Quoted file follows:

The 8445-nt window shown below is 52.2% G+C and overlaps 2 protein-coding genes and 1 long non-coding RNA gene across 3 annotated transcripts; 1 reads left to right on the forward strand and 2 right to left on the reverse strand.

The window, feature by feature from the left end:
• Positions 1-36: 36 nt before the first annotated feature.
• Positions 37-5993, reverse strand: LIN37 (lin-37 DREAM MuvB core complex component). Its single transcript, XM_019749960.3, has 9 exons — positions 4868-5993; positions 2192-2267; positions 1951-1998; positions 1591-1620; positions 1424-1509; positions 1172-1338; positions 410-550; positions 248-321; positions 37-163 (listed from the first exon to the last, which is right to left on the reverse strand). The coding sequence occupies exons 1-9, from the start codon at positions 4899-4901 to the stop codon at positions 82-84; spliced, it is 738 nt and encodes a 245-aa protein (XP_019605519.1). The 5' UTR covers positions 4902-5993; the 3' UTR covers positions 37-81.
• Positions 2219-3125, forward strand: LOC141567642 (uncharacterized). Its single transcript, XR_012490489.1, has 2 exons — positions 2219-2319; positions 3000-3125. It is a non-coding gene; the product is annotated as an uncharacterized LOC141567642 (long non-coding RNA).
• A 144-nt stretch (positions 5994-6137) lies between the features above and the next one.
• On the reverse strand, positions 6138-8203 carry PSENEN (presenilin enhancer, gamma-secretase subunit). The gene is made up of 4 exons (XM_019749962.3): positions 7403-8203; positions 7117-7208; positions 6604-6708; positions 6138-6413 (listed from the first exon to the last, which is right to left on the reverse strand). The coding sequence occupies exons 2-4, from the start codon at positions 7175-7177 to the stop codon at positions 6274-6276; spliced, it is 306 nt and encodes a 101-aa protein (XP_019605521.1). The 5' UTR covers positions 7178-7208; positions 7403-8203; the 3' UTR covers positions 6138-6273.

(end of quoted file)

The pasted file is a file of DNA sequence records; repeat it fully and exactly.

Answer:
The 8445-nt window shown below is 52.2% G+C and overlaps 2 protein-coding genes and 1 long non-coding RNA gene across 3 annotated transcripts; 1 reads left to right on the forward strand and 2 right to left on the reverse strand.

The window, feature by feature from the left end:
• Positions 1-36: 36 nt before the first annotated feature.
• Positions 37-5993, reverse strand: LIN37 (lin-37 DREAM MuvB core complex component). Its single transcript, XM_019749960.3, has 9 exons — positions 4868-5993; positions 2192-2267; positions 1951-1998; positions 1591-1620; positions 1424-1509; positions 1172-1338; positions 410-550; positions 248-321; positions 37-163 (listed from the first exon to the last, which is right to left on the reverse strand). The coding sequence occupies exons 1-9, from the start codon at positions 4899-4901 to the stop codon at positions 82-84; spliced, it is 738 nt and encodes a 245-aa protein (XP_019605519.1). The 5' UTR covers positions 4902-5993; the 3' UTR covers positions 37-81.
• Positions 2219-3125, forward strand: LOC141567642 (uncharacterized). Its single transcript, XR_012490489.1, has 2 exons — positions 2219-2319; positions 3000-3125. It is a non-coding gene; the product is annotated as an uncharacterized LOC141567642 (long non-coding RNA).
• A 144-nt stretch (positions 5994-6137) lies between the features above and the next one.
• On the reverse strand, positions 6138-8203 carry PSENEN (presenilin enhancer, gamma-secretase subunit). The gene is made up of 4 exons (XM_019749962.3): positions 7403-8203; positions 7117-7208; positions 6604-6708; positions 6138-6413 (listed from the first exon to the last, which is right to left on the reverse strand). The coding sequence occupies exons 2-4, from the start codon at positions 7175-7177 to the stop codon at positions 6274-6276; spliced, it is 306 nt and encodes a 101-aa protein (XP_019605521.1). The 5' UTR covers positions 7178-7208; positions 7403-8203; the 3' UTR covers positions 6138-6273.